Dr. Maria Elena Paniconi, Sultan Post Doctoral Fellow, Center for Middle Eastern Studies, University of California at Berkeley


Middle Eastern Studies, Center for


Noontime Lecture Series in Arab Studies


Salata Baladi

Film - Documentary | Mar 20, 2008 | 5 p.m. | Stephens Hall, room Sultan Room, 340 Stephens


Middle Eastern Studies, Center for


Egypt was not always hostage to the myth of being a homogenous society. Rather, it was once a multi-ethnic and religiously heterogeneous society. Salata Baladi is the personal history of the filmmaker's grandmother, Mary, as told to her grandson, Nabeel. Like many Egyptians born at the end of a century filled with multiple waves of immigration, religious conversions, and mixed marriages, Nabeel is a mix of Egyptian, Italian, Palestinian, and Lebanese identities, with some Russian, Caucasian, Turkish, and Spanish inherited from Muslim, Christian and Jewish ancestors. As Mary weaves her way through the family tales, she bumps into her own fears and continued silence shrouding the Israeli branch of her family. In an act of solidarity with the Palestinian people, Mary has boycotted her family in Israel for 55 long years. Inspired by the telling of her own stories and the fresh perspective her ten-year-old grandson brings to them, she and her loving, eclectic circle of friends and family engage in breaking one of the most vicious taboos in modern Egypt.


Politics of Placement: The Development of the Theban Necropolis in the New Kingdom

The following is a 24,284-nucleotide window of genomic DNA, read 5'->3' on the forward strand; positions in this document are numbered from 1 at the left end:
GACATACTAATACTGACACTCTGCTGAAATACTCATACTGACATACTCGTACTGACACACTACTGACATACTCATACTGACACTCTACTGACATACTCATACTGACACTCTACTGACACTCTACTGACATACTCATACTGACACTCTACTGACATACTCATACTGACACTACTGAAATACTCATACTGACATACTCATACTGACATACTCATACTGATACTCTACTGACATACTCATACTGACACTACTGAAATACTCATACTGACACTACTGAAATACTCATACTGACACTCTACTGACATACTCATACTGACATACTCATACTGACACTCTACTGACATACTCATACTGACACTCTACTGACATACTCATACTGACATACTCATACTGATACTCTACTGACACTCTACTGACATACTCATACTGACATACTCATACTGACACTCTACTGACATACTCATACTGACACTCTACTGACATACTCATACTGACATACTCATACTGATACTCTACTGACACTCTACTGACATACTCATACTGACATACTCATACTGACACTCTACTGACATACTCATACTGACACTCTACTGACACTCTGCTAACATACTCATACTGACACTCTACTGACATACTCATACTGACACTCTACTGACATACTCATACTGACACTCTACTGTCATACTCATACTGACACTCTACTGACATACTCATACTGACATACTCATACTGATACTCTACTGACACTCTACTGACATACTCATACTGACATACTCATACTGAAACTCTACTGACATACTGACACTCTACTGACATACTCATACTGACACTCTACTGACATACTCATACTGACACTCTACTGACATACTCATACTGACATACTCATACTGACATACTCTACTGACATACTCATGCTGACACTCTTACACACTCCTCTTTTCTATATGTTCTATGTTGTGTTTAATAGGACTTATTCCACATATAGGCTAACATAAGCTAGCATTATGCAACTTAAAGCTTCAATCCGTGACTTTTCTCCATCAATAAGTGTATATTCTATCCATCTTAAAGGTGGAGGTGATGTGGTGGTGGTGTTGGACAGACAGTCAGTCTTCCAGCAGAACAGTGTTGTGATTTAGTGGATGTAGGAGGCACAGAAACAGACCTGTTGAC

Lecture | Mar 30, 2008 | 2:30 p.m. | Barrows Hall, room 20


Dr. J.J. Shirley, Assistant Professor of Egyptology, University of Swansea


Middle Eastern Studies, Center for, American Research Center in Egypt


THE CENTER FOR MIDDLE EASTERN STUDIES AT U.C. BERKELEY IS A CO-SPONSOR OF THE FALL LECTURE SERIES OF THE AMERICAN RESEARCH CENTER IN EGYPT, NORTHERN CALIFORNIA CHAPTER. ALL LECTURES TAKE PLACE ON SUNDAYS AT
2:30 P.M. IN 20 BARROWS HALL.


Oral History and Oral Historians in Afghanistan

Lecture | Apr 3, 2008 | 5 p.m. | Stephens Hall, room Sultan Room, 340 Stephens


Professor Margaret Mills, Near Eastern Languages and Cultures, Ohio State University


Middle Eastern Studies, Center for


In the aftermath of 30 years of war and population displacement, oral history is a matter of concern to many Afghans, but that history remains fresh and contested. Truth and reconciliation processes have not surfaced as a cultural or governmental priority; rather past violations of human rights are minimized by present political actors. Under these conditions, a small group of Kabul University students and graduates have acquired skills and undertaken projects in oral history documentation, and some initiatives by foreigners also go forward.


Between One State and Two: The Political and Economic Future of Israel & Palestine

Special Event | Apr 10, 2008 | 5:30 p.m. | Faculty Club, room Great Hall